OCR Interpretation

The day book. (Chicago, Ill.) 1911-1917, April 25, 1916, LAST EDITION, Image 7

Image and text provided by University of Illinois at Urbana-Champaign Library, Urbana, IL

Persistent link: http://chroniclingamerica.loc.gov/lccn/sn83045487/1916-04-25/ed-1/seq-7/

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Three hundred and twenty million
dollars of your money was stolen last
year through income tax frauds and
evasions, involving thousands of
wealthy and prominent citizens and
thousands of the most profitable
American corporations.
The income tax should have pro
duced at least $400,000,000 revenue.
Basil M. Manly
The total collections were only $80,
000,000. Two hundred and fifty thousand
American citizens and resident
aliens, who should have paid income
tax, failed to file a return or a proper
At least ten billion dollars of an
nual income upon which the tax
should have been paid succeeded in
evading the law.
The U. S. income tax is.a failure,
both as a revenue producer and as a
means of making the rich pay their
just share of the nation's burdens.
The income tax law was deliber
ately drafted to permit just such
frauds and to render their perpetra
tors practically secure from detec
tion and punishment.
These are the big facts that stand
out as the result of the first exhaus
tive investigation of the workings of
the income tax law.
I have the facts as the result of an
investigation made especially for The
Day Book, extending over more than
six months.
In a series of articles, beginning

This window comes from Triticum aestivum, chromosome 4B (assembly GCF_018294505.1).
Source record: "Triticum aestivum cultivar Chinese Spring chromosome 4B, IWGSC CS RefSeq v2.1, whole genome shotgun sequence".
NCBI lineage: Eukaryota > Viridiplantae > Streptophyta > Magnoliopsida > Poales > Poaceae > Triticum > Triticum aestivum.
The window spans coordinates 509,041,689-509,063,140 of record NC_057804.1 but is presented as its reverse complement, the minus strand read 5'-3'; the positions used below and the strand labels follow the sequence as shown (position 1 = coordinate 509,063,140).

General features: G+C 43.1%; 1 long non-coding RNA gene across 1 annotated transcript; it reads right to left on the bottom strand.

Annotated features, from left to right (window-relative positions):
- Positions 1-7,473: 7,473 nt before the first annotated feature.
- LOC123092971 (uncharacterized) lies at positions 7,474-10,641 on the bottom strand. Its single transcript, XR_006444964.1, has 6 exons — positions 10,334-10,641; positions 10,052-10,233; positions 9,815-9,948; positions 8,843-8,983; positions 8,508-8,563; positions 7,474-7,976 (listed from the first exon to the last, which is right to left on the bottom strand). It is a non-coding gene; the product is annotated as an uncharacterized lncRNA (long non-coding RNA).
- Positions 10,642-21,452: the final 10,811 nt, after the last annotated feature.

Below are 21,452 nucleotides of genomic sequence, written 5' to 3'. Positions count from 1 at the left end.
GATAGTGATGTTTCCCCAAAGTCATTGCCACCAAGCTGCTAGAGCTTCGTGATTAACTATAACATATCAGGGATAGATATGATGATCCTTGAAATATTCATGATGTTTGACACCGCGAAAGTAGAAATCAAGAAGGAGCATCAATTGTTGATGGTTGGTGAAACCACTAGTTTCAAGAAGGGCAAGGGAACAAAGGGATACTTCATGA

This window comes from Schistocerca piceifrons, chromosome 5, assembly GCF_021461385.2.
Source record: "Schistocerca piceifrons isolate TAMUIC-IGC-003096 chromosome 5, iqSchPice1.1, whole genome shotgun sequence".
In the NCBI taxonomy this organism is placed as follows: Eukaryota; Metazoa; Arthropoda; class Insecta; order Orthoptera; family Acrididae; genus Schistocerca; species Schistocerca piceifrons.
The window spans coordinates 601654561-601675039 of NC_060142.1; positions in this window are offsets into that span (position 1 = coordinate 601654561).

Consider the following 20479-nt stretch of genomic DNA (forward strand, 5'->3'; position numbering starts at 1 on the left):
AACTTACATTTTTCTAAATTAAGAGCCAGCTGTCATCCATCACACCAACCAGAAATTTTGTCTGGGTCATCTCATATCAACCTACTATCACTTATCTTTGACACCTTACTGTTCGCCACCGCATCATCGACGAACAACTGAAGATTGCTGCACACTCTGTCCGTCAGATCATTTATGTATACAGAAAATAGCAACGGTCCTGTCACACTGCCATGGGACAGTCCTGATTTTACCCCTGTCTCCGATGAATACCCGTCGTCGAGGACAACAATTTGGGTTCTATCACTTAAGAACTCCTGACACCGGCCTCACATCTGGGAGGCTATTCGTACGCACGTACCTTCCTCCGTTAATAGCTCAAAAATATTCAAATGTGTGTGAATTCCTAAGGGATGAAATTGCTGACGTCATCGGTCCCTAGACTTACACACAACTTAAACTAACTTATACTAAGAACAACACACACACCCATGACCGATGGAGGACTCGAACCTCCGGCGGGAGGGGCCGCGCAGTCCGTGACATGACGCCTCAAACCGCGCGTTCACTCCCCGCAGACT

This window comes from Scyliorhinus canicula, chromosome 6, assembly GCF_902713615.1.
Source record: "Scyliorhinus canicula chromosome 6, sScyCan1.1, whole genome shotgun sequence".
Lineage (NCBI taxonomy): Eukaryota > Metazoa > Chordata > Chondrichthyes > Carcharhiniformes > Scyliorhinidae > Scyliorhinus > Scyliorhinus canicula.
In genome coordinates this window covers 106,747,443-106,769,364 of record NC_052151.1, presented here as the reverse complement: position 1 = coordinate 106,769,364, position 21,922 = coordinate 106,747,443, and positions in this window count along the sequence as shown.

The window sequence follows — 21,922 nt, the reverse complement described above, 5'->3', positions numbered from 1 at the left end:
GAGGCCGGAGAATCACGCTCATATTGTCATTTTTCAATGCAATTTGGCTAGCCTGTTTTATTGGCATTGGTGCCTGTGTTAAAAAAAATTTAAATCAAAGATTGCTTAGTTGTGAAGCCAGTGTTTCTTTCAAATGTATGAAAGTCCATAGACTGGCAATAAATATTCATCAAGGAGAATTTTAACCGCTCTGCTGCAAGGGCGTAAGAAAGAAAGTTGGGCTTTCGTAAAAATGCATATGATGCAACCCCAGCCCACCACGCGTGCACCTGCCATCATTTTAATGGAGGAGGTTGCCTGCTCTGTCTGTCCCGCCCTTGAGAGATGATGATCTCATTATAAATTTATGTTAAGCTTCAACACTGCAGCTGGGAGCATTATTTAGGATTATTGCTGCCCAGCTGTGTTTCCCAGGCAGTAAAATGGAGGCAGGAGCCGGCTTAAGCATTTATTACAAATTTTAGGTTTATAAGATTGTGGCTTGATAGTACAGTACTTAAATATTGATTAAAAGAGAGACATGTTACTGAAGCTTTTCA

tomorrow, I will lay these facts be
fore you clearly and completely.
I will show you:
1. How thse millions were stolen.
2. Who some of the tax thieves
3. How to stop the thefts.
"Preparedness," even on the mod
erate program advocated by Presi
dent Wilson, will create a deficit of
jSlp7,000,000, if the sugar tariff and
stamp taxes are discontinued.
But if the income tax thefts are
stopped and the $320,000,000 stolen
from the treasury are recovered, the
administration will have not only
more than enough to pay the entire
cost of military preparedness, but
also more than $100,000,000 which
can be used for old age pensions,
unemployment insurance and other
social measures, which must form
the basis of any true national pre
paredness and efficiency.
The penalty for failure to make a
return is the addition of 50 per cent
to the tax originally due, and for
fraudulent returns 100 per cent
If the penalties which are now
due upon the $320,000,000 evasions
of last year are collected, the na
tion will have at its disposal $500,
000,000 to spend as it chooses for
national preparedness and social
The committees of congress are
now busy devising new taxes to meej

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